David Ross: Effort not a problem for Cubs

In response to Willson Contreras’ comments, Ross disagreed with his catcher and thought the sentiments should’ve stayed in the clubhouse.

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Willson Contreras called out his teammates Saturday.

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Manager David Ross disagreed with the comments catcher Willson Contreras made Saturday night about the Cubs’ effort. He also didn’t think Contreras should’ve shared those thoughts with reporters.

Addressing the media Sunday after the Cardinals-Cubs game was postponed and rescheduled as part of a split doubleheader Sept. 24, Ross said Contreras’ sentiments need to stay in-house and that good will come out of the lesson he has learned.

For the first time in his career, Contreras could be on a losing team, which might be further weakened by a possible sell-off.

“Effort is something that has been here,” Ross said. “He’s dealt with some frustration. It’s less [about] effort and ready to play. Talking to him, it’s about being a family and pulling for one another and supporting one another in times when we’re struggling.

“Losing in an atmosphere that’s been a part of winning, and guys in contract years, and playing for a city they love, an organization they have a lot of history with and a lot of teammates they have history with and they care a lot about, balancing that with some selfishness, at times, is probably where the balance has gotten off. And [that’s] where Willson sees a little bit of that and wants us to get back to supporting one another and being more [of a] family.”

Ross said there were conversations in the clubhouse but declined to divulge much. Late Saturday, Contreras said a lot after the 6-0 loss to the Cardinals that dropped the Cubs to 44-46 and assured them of their first losing record at the All-Star break since 2017.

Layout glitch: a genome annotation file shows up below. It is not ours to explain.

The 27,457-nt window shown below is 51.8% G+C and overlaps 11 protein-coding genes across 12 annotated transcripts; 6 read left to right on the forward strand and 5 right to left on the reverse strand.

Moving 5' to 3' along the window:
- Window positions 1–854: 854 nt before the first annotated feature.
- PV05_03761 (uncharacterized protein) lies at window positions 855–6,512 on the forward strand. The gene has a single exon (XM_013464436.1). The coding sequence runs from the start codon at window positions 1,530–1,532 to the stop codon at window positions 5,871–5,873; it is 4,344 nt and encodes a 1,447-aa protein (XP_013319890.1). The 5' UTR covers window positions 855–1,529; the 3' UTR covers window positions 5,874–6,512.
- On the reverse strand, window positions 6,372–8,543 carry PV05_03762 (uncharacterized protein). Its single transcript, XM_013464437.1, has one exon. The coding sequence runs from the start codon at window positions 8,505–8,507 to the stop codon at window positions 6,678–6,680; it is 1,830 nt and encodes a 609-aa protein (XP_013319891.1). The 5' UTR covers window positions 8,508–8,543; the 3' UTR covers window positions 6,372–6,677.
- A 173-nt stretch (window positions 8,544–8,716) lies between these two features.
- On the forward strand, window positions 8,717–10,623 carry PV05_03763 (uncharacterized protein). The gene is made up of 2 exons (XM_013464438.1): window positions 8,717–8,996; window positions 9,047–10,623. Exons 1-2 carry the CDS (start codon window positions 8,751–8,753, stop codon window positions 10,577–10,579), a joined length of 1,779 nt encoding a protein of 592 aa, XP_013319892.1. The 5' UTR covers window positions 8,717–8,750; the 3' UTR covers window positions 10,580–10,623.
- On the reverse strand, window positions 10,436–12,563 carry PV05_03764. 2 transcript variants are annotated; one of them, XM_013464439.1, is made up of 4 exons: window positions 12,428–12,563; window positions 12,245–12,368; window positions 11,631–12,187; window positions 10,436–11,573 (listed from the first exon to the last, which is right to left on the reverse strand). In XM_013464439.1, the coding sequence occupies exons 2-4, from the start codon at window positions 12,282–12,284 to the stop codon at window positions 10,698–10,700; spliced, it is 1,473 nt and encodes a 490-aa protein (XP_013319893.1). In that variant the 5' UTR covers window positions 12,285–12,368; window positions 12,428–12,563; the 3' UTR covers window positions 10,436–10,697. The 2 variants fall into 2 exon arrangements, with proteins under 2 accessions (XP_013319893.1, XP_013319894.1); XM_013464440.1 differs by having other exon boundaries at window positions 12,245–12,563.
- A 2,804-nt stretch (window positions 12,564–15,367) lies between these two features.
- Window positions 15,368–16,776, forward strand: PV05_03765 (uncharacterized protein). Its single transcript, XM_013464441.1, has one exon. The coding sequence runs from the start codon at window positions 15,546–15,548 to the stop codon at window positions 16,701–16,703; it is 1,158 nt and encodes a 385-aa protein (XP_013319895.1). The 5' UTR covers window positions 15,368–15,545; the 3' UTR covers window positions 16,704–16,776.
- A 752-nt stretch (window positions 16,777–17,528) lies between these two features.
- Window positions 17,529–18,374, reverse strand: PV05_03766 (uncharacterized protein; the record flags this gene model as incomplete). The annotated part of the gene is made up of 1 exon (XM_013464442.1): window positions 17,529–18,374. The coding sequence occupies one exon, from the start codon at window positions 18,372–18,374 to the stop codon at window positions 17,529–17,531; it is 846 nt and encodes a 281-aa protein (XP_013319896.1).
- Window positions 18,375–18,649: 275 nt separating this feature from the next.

This break is clearly well-timed for the Cubs. They’ve plummeted out of contention and into the seller category as the July 30 trade deadline approaches, and maybe a few days apart would be good for everybody with the season spinning out of control after a promising run.

“No message [to the players],” Ross said. “Just enjoy your break. The break’s coming at a really good time for us. Clear your head, be ready to play when you come back.”

When he was hired, part of Ross’ job was lighting a spark in the clubhouse. After the Cubs won the 2016 World Series under Joe Maddon, the story went like this: The team needed a new voice who could prod the players in a different way after three seasons of underachievement.

Ross said he wants to be accountable when things don’t work out and works to be better.

“Talking to Willson, it wasn’t pointed at me or the staff or anything like that,” Ross said. “The family atmosphere and knowing and being with these guys for a long time, he just has some frustrations that he wanted to get out. The wins and losses and having the right culture in there is definitely on me.”

The 2021 season has been a trying one for Contreras. With the Cubs’ revolving door of backup catchers, he has had to shoulder a heavy load behind the plate. Contreras has been catching a struggling pitching staff while trying to produce offensively.

“I try to empathize with him in taking all of that in,” Ross said, “but sometimes the main focus for him is just about making sure we’re all here supporting one another -together.”

NOTES: Ross clarified that injured infielders Matt Duffy (strained lower back) and David Bote (dislocated left shoulder) will start their minor-league rehab -assignments this week.

Kyle Hendricks will start Friday against the Diamondbacks in Arizona, followed by Adbert Alzolay and Zach Davies.

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